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I have a Java file that looks like this:

package AuthorizeNetFingerprint;

class Fingerprint {
    private static Log logger = LogFactory.getLog(Fingerprint.class);

    private long sequence;
    private long timeStamp;
    private String fingerprintHash;

    private Fingerprint() {

     * Creates a fingerprint with raw data fields.
     * @param loginID
     * @param transactionKey
     * @param sequence : this number will be concatenated with a random value
     * @param amount
     * @return A Fingerprint object.
    public static String createFingerprint(String loginID,
                    String transactionKey, long sequence, String amount) {
         return transactionKey;

And I am trying to access it like this scala:

val fingerprint = new AuthorizeNetFingerprint.Fingerprint
val x_fp_hash = fingerprint.createFingerprint(x_api_login_id,
                  transaction_key, x_fp_sequence, x_amount)

And it gives me this error:

object Fingerprint in package AuthorizeNetFingerprint cannot be accessed in package AuthorizeNetFingerprint

Is it possible to mix scala and java in Play Framework?

What I am doing wrong?


I needed: public class Fingerprint

instead of

class Fingerprint
share|improve this question

I am not familiar with the Play framework, but the first line in your Scala sample code should instantiate the class AuthorizeNetFingerprint.Fingerprint, which only has a private constructor and is not a public class (i.e., it can only be accessed from the same package).

Maybe a call to AuthorizeNetFingerprint.Fingerprint.createFingerprint(...) works, after making the class public?

share|improve this answer
the call to: AuthorizeNetFingerprint.Fingerprint.createFingerprint(...) throws the same error. I am importing the package at the top of the scala script. – user1491739 Jul 6 '12 at 20:53
You should also make the Fingerprint class public (unless you are accessing it from the same package) - does this help? – Roland Ewald Jul 6 '12 at 21:01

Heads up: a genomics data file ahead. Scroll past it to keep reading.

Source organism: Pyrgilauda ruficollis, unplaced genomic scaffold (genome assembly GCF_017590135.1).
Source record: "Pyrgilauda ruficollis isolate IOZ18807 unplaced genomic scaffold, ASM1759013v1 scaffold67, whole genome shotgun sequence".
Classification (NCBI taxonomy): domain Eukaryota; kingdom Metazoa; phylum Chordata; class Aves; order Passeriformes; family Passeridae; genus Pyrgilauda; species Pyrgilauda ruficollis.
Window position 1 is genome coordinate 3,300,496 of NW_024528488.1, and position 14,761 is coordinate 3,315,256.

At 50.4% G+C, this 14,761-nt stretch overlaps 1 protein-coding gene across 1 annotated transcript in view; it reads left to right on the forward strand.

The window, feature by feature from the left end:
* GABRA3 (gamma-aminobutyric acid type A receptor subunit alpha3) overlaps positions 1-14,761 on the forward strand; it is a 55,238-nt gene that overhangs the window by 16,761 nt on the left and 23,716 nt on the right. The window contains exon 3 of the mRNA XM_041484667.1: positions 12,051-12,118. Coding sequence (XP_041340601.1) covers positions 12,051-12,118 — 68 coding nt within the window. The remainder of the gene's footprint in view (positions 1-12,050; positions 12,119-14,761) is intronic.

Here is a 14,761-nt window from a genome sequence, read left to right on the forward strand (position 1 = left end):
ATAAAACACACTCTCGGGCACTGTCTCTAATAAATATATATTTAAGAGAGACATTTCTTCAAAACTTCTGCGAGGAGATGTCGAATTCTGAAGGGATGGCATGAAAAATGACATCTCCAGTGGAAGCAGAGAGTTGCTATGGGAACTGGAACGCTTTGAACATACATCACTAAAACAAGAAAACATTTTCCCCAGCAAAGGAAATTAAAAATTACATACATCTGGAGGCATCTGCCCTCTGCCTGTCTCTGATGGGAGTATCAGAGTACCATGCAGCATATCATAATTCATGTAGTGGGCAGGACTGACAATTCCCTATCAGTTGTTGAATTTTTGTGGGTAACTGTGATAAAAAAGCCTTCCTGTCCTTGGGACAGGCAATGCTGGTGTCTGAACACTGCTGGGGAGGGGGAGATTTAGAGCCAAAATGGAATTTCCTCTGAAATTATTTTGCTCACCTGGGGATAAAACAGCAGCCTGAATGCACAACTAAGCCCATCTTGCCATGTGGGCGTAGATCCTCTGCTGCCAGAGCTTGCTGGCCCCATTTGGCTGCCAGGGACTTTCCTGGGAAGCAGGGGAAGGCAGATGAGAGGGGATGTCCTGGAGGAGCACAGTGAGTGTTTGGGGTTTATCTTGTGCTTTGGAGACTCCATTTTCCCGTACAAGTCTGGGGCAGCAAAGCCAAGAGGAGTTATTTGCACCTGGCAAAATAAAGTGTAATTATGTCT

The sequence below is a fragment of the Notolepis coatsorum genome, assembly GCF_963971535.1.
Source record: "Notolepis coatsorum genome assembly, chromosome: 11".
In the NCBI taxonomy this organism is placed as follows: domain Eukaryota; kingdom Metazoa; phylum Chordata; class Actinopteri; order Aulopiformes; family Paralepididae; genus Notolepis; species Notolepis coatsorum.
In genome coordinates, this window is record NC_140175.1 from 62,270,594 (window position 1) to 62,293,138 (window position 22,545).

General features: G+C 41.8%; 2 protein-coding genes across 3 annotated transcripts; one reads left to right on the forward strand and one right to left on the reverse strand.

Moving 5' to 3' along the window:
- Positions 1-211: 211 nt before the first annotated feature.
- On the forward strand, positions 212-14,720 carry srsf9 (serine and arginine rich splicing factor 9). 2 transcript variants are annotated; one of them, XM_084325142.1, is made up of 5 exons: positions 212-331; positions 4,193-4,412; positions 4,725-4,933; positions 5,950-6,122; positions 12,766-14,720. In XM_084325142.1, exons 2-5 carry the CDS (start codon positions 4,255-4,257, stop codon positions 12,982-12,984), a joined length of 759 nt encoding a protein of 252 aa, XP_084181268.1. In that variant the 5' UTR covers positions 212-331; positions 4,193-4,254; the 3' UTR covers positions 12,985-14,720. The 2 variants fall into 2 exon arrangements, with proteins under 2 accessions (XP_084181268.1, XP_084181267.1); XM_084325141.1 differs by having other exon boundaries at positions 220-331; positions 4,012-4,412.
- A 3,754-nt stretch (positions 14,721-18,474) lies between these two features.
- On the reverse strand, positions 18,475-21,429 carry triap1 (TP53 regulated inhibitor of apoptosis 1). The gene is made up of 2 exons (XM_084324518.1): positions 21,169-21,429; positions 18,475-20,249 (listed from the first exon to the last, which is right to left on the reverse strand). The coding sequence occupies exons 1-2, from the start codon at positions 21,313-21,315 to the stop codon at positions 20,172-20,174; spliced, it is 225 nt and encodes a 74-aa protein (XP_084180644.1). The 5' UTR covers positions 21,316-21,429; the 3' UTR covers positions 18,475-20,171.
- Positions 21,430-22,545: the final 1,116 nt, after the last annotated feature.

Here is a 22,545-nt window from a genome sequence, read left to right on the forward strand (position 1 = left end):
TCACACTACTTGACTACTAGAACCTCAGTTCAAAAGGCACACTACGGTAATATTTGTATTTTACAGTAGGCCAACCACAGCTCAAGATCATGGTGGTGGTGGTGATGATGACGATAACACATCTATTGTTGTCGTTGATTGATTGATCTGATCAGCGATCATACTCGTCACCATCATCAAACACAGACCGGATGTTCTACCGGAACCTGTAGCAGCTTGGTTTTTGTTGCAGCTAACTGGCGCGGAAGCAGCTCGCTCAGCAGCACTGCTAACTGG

Three things:

  1. As you've already figured out, your Fingerprint class needs to be public.
  2. You've made Fingerprint's constructor private; you can't instantiate it.
  3. Any static methods in a Java class should be accessed through the class' companion object in Scala.

All the Scala code in your example should be replaced by:

val x_fp_hash = AuthorizeNetFingerprint.Fingerprint.createFingerprint(…)

This works in the Scala (2.9.1) console, compiled with sbt (0.11.3).

Yes, you can mix Java and Scala in a Play2 application, just put the Java code in the app directory. Note that Java classes need to be in their corresponding package directories, which is not the case for Scala classes.

share|improve this answer

In theory this should work just fine. Check out this blog Re Java and Scala interop.

When creating the project did you specify Java, Scala or None (1,2 or 3)

share|improve this answer
Can I specify none after creating the play project? Where can I set it to none? Am I supposed to set it to none? – user1491739 Jul 6 '12 at 20:32
If you check the Build.scala file in the project directory of your project you will see that most likely the language is specified as JAva. Now I'm guessing here, but I'ma ssuming something in the compilation stage of your project will expect to see only Java in your application code. – steve Jul 6 '12 at 21:42
There is no such setting. The question is asked when a project is created and is only used to decide which sample controller (Java or Scala) to put in your application. You can add Scala code to a "Java" Play2 application and Java code to a "Scala" application. – Francisco Canedo Jul 8 '12 at 8:11

It's conventional to name Java packages in all lower case.

It also appears that Scala gets confused if you try to use a Java package that starts with upper case. If you use authorize as the package name instead of AuthorizeNetFingerprint, it will compile.

Also, there's no need for this:

val fingerprint = new AuthorizeNetFingerprint.Fingerprint 

createFingerprint is a static method, so just call

val x_fp_hash = Fingerprint.createFingerprint

(after importing authorize.Fingerprint).

share|improve this answer

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